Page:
An ill wind comes arising
Across the cities of the plain
There’s no swimming in the heavy water
No singing in the acid rain
Rush – Distant Early Warning
The 1980’s was marked by a number of dismal events: Mount St. Helens, the Challenger, Duran Duran, but hanging over Reagan’s America, at least in my mind, and many of my fellow Gen X’ers, was the constant threat of nuclear war.
It wasn’t an idle one. I remember my father pointing out the Minute Man missile installations as we drove past them when we lived in central Montana.
War seemed closer than ever back then, and the world knew it. The ’80s saw a surge of nuclear war fiction and many movies come out of it, but none were so well known as 1983’s “The Day After.”
According to the Wikipedia entry, nearly 100 million people saw it when it first aired. I was 10 at the time, and don’t recall actually seeing it in its entirety. I was aware of it, and was constantly afraid of the world ending from war, but I think I would have had clearer memories of the movie than I did.
So I took it upon myself, now at 40 and with a kid of my own, to watch it, and thanks to the miracle of copyright violation and YouTube, that proved quite easy.
It was a nuclear war movie for broadcast television, with all the compromises that required. As to whether or not it was a good movie, I’m not really sure. It had some strong moments, mostly during and after the attack itself. I really didn’t care about the characters too much, honestly, though watching Steve Gutenberg’s face gradually decay from radiation poisoning was somewhat amusing.
It must have been terrifying seeing those minuteman missiles launching themselves out of the ground, gently arcing their way through the sky on their way to the Soviet Union. It was easy to imagine the scene actually happening, especially for those who lived in Kansas at the time. Everyone knew the missiles were there, but they were some abstract notion, some sort of talisman to keep the boogieman of the Russian Bear at bay through the magic of mutually assured destruction. It couldn’t ever actually happen. Right?
Yet there it was, on television anyway. Middle America (Lawrence Kansas is basically in the geographic middle of the country) got to see the beginning of all of it.
And by the time the movie was over, the end of all of it.
The movie concentrated on the day of, and after, (thus, the name…) of a full scale nuclear attack.
I’m not going to bother with a movie review, it’s been done to death (it came out in ’83 for Christ’s sake,) rather, just comment on how it affected me. I confess I was able to watch it with a somewhat detached and skeptical eye. It’s 2013, and there’s no omnipresent threat of nuclear exchange with the Soviets. Removed from that fear, watching the movie was like watching archival footage of a time long since past.
There is still an insane amount of nuclear warheads mounted on missiles aimed at the US and other states. The chances of a full-scale war breaking out are less than they were, but it’s still something that exists. And unlike a zombie apocalypse, it could actually happen.
They pulled out all the stops, spending a lot on creating realistic looking mushroom clouds and damage. The heat flash doesn’t actually turn you into a skeleton and vaporize you. It just cooks your flesh and gives you 3rd degree burns. You only turn to vapor if you’re really close to the fireball.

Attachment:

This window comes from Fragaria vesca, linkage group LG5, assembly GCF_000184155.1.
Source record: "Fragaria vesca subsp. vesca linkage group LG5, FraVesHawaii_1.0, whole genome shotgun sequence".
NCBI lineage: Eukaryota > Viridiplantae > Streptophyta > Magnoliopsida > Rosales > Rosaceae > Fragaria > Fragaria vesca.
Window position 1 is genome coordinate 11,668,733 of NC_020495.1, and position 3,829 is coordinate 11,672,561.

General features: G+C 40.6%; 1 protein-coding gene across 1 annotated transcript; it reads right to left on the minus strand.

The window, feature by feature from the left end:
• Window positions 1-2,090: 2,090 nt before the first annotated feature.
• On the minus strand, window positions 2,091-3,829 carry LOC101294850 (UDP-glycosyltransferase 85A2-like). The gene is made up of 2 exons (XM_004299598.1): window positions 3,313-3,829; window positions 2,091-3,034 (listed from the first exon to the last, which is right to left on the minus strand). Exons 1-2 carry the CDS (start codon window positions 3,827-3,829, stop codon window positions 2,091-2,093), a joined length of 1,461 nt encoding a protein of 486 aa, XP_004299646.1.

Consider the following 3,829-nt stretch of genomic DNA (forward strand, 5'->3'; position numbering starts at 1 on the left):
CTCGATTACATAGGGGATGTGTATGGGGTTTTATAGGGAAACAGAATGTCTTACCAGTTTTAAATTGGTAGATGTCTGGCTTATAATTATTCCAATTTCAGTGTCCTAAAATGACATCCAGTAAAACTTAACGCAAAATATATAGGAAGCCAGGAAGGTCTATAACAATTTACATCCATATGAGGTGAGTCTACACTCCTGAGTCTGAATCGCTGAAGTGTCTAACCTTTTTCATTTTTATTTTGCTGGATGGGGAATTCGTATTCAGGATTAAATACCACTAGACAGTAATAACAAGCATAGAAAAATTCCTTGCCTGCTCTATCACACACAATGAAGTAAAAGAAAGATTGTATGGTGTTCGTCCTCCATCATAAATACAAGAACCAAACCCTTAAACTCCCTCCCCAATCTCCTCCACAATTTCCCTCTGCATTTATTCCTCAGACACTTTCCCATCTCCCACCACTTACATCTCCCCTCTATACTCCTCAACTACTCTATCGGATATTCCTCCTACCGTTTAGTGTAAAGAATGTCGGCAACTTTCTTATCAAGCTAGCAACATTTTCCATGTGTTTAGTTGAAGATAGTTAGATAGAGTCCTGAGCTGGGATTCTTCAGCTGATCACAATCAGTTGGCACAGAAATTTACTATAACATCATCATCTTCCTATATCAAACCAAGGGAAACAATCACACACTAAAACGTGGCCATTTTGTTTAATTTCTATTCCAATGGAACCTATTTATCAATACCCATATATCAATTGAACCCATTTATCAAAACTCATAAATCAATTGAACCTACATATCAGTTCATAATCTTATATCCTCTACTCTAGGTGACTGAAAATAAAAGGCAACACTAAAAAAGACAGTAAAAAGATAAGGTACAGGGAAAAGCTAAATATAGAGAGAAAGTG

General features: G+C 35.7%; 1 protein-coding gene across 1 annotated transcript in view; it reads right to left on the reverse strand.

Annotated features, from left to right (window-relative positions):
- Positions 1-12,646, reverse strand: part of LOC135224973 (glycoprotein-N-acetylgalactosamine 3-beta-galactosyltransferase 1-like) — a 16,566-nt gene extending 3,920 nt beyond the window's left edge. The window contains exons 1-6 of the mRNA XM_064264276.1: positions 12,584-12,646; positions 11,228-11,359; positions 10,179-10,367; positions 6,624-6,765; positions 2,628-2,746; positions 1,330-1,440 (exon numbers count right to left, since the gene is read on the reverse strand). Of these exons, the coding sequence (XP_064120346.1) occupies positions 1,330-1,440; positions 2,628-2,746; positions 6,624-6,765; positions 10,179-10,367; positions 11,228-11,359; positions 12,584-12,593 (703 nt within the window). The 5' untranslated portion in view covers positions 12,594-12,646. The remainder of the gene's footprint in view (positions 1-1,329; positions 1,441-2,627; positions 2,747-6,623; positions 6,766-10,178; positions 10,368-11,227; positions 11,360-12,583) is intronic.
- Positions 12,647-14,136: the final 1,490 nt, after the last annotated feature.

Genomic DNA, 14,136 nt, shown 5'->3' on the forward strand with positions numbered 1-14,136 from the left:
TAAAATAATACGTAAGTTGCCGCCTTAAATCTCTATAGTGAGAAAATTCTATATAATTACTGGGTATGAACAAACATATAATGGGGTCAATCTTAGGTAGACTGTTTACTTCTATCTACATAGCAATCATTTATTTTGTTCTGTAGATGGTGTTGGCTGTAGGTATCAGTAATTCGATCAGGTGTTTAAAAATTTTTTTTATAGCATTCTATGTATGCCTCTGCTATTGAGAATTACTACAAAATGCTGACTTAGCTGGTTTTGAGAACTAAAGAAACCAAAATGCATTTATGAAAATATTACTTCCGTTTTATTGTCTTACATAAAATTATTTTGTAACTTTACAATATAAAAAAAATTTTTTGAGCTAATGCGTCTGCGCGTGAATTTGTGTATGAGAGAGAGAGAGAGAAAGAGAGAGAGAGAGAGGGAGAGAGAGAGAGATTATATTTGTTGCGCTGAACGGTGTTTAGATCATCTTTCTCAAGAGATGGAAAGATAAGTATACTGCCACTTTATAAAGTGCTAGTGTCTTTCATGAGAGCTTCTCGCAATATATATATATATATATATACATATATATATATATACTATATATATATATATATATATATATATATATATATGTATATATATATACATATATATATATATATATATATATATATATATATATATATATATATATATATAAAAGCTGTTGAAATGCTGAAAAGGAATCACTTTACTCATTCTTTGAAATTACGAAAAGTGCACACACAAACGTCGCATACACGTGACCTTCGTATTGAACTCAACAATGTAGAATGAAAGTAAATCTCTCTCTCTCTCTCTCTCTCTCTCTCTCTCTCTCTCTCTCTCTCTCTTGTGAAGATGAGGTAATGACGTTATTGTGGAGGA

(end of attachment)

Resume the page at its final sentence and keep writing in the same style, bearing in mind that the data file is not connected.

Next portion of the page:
Much of the movie after the bombs hit deal with the main character, a doctor, trying to operate one of the few remaining hospitals in the city. Waves after waves of stunned survivors try to get in. When they determine the radiation threat is decreased, they start to move people into the gymnasium, where rows and rows of cots hold people too weak to stand on their own, as they all die from radiation damage.
The Day After dealt with the psychic trauma in a few ways. One scene had the old farmer returning to his house, only to find squatters there (no mention if the squatters offed his family) only to get shot by them. One character befriends a mute loner and the two walk along the radiation soaked roads to town, without really knowing why.
The final scene of the movie has the main character wanting to see his home. He is already fatally damaged by radiation, and wants to die where his wife surely was when the bombs hit. For some reason there are some people there for him to shout at, to tell them to leave his home, which is nothing by ash and charred rock.
The movie still deserves only one Gutenberg however. The movie was intended to shock the conscience, to wake people up to the horrors of nuclear war, but it stops short of getting there. Yes the damage is incalculable. It’s likely it will take decades to recover. Food will be in short supply, but the farmers are working on it.
The horror of nuclear war isn’t in the day after. It’s in the days after. It’s in the damage thereafter. They never touched on the aftermath to any great extent. No mention of Nuclear Winter. No talk of the massive starvation that would occur in the surviving populace due to the disruption and destruction of infrastructure and production. No mention of how the breakdown of order would affect rebuilding efforts, or if the psychic trauma would even allow people room in their minds for the thought of rebuilding.
Nuclear war is a complex and horrible thing to contemplate. One that severs the connections a specialized, functioning society needs to operate. The next movie I watched, Threads, deals with this very issue.
And does it with terrifying aptitude. If The Day After gets one Gutenberg, Threads tops the scale with 10. I’ll deal with my own psychic trauma about that movie later.